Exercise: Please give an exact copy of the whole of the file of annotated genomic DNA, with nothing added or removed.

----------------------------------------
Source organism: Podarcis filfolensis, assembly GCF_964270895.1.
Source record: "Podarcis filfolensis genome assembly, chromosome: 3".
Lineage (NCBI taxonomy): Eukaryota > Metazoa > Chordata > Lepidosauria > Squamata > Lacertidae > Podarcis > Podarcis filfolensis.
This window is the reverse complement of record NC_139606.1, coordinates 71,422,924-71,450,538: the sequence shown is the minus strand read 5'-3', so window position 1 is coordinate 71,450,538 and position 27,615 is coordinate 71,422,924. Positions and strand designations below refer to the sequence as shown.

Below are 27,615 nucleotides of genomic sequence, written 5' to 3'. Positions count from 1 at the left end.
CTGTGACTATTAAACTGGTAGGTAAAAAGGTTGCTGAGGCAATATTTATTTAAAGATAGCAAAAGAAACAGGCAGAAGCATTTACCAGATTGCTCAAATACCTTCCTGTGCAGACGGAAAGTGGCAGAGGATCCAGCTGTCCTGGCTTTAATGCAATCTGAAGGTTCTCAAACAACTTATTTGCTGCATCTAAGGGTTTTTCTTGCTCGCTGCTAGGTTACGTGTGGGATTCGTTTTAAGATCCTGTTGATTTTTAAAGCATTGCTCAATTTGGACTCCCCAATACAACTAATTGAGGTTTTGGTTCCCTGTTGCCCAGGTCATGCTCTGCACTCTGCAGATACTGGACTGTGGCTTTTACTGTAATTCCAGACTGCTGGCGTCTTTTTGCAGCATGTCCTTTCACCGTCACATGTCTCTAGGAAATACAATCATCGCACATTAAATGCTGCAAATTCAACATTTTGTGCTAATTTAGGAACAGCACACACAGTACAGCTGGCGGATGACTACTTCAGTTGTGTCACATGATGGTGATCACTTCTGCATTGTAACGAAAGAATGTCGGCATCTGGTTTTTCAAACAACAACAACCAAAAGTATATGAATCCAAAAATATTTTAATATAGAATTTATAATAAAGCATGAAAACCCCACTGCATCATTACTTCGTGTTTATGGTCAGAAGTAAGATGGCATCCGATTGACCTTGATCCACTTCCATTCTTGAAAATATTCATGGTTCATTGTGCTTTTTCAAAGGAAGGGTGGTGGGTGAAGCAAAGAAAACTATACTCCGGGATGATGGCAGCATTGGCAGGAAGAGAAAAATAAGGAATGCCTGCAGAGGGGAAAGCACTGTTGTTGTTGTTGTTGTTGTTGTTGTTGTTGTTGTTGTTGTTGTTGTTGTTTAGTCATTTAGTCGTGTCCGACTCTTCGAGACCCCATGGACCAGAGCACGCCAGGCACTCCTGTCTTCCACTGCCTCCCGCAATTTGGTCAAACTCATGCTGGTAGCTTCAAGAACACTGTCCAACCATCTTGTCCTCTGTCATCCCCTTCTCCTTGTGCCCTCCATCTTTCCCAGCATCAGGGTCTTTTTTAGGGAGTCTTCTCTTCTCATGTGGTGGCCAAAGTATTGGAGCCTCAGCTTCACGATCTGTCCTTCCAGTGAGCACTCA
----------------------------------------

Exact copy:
Source organism: Podarcis filfolensis, assembly GCF_964270895.1.
Source record: "Podarcis filfolensis genome assembly, chromosome: 3".
Lineage (NCBI taxonomy): Eukaryota > Metazoa > Chordata > Lepidosauria > Squamata > Lacertidae > Podarcis > Podarcis filfolensis.
This window is the reverse complement of record NC_139606.1, coordinates 71,422,924-71,450,538: the sequence shown is the minus strand read 5'-3', so window position 1 is coordinate 71,450,538 and position 27,615 is coordinate 71,422,924. Positions and strand designations below refer to the sequence as shown.

Below are 27,615 nucleotides of genomic sequence, written 5' to 3'. Positions count from 1 at the left end.
CTGTGACTATTAAACTGGTAGGTAAAAAGGTTGCTGAGGCAATATTTATTTAAAGATAGCAAAAGAAACAGGCAGAAGCATTTACCAGATTGCTCAAATACCTTCCTGTGCAGACGGAAAGTGGCAGAGGATCCAGCTGTCCTGGCTTTAATGCAATCTGAAGGTTCTCAAACAACTTATTTGCTGCATCTAAGGGTTTTTCTTGCTCGCTGCTAGGTTACGTGTGGGATTCGTTTTAAGATCCTGTTGATTTTTAAAGCATTGCTCAATTTGGACTCCCCAATACAACTAATTGAGGTTTTGGTTCCCTGTTGCCCAGGTCATGCTCTGCACTCTGCAGATACTGGACTGTGGCTTTTACTGTAATTCCAGACTGCTGGCGTCTTTTTGCAGCATGTCCTTTCACCGTCACATGTCTCTAGGAAATACAATCATCGCACATTAAATGCTGCAAATTCAACATTTTGTGCTAATTTAGGAACAGCACACACAGTACAGCTGGCGGATGACTACTTCAGTTGTGTCACATGATGGTGATCACTTCTGCATTGTAACGAAAGAATGTCGGCATCTGGTTTTTCAAACAACAACAACCAAAAGTATATGAATCCAAAAATATTTTAATATAGAATTTATAATAAAGCATGAAAACCCCACTGCATCATTACTTCGTGTTTATGGTCAGAAGTAAGATGGCATCCGATTGACCTTGATCCACTTCCATTCTTGAAAATATTCATGGTTCATTGTGCTTTTTCAAAGGAAGGGTGGTGGGTGAAGCAAAGAAAACTATACTCCGGGATGATGGCAGCATTGGCAGGAAGAGAAAAATAAGGAATGCCTGCAGAGGGGAAAGCACTGTTGTTGTTGTTGTTGTTGTTGTTGTTGTTGTTGTTGTTGTTGTTGTTGTTTAGTCATTTAGTCGTGTCCGACTCTTCGAGACCCCATGGACCAGAGCACGCCAGGCACTCCTGTCTTCCACTGCCTCCCGCAATTTGGTCAAACTCATGCTGGTAGCTTCAAGAACACTGTCCAACCATCTTGTCCTCTGTCATCCCCTTCTCCTTGTGCCCTCCATCTTTCCCAGCATCAGGGTCTTTTTTAGGGAGTCTTCTCTTCTCATGTGGTGGCCAAAGTATTGGAGCCTCAGCTTCACGATCTGTCCTTCCAGTGAGCACTCA